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US confirms key role of telecom firms in wiretapping

WASHINGTON -- The Bush administration has confirmed for the first time that American telecommunications companies played a crucial role in the National Security Agency's domestic eavesdropping program after asserting for more than a year that any role played by the companies was a state secret.

The acknowledgement was made in an unusual interview that Mike McConnell, the director of national intelligence, conducted with The El Paso Times last week in which he disclosed details on classified intelligence issues that the administration has long insisted would harm national security if discussed publicly.

He made the remarks, an apparent effort to bolster support for the broadened wiretapping authority Congress approved this month, even as Democrats are threatening to rework the legislation. They say it gives the executive branch too much power.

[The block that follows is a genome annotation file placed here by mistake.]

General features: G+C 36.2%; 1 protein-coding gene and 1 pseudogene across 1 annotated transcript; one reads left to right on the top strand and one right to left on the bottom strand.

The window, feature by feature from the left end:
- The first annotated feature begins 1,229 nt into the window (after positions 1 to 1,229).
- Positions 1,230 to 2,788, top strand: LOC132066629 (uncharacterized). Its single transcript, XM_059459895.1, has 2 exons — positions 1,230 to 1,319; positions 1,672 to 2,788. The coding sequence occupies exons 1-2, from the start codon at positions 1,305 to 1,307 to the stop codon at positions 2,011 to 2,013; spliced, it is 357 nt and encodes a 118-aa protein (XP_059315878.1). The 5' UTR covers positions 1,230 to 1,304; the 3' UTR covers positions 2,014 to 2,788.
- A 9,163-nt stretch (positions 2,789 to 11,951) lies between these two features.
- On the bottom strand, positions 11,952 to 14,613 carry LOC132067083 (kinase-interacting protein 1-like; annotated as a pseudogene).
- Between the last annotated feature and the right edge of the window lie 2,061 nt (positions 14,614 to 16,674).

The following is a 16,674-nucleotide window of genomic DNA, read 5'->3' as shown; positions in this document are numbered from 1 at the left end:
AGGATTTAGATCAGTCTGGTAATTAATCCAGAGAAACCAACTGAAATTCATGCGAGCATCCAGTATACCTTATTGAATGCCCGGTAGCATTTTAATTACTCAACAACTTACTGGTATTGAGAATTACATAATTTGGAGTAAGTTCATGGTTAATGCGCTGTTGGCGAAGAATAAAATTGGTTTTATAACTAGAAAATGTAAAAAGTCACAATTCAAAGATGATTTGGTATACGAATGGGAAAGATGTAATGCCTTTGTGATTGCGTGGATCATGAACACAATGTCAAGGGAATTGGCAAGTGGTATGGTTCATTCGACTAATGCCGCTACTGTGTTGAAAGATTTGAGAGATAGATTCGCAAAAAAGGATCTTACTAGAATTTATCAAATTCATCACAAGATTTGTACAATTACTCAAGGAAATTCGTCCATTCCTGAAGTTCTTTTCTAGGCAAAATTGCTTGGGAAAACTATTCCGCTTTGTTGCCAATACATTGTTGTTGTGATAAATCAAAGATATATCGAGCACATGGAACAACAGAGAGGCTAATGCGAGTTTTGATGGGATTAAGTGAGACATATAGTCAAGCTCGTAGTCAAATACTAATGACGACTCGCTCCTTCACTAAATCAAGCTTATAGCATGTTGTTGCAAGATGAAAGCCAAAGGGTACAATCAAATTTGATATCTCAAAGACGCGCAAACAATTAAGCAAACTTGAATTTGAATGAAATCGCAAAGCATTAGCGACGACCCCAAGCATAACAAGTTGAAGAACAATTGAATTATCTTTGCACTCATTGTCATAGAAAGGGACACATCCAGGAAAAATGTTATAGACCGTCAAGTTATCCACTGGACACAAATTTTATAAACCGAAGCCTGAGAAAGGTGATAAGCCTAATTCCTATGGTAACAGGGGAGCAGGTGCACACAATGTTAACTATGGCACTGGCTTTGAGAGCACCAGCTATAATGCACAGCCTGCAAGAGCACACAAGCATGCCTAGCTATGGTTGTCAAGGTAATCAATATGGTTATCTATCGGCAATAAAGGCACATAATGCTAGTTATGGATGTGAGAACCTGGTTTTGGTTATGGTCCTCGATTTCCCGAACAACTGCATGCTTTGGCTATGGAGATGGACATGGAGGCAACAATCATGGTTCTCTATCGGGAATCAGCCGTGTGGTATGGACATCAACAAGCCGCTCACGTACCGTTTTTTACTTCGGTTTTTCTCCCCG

It is vital, McConnell said, for Congress to give retroactive legal immunity to the companies that assisted in the NSA eavesdropping program to help prevent them from facing bankruptcy because of lawsuits over the program.

"Under the president's program, the terrorist surveillance program, the private sector had assisted us, because if you're going to get access, you've got to have a partner," McConnell said in the interview, a transcript of which The El Paso Times posted online Wednesday.

AT&T and several major carriers are being sued over their role in the program -- which permitted eavesdropping without warrants on the international communications of Americans suspected of terrorist ties -- but the administration had sought to shut down the lawsuits by invoking the state secrets privilege, refusing to confirm whether the firms helped conduct the wiretaps.

McConnell, who took over as the country's top intelligence official in February, warned that the public discussion generated by the congressional debate over the wiretapping legislation threatened to harm national security because it would alert terrorists to US surveillance methods.

"The fact we're doing it this way means that some Americans are going to die," he said, referring to the media coverage and the public debate in Congress.

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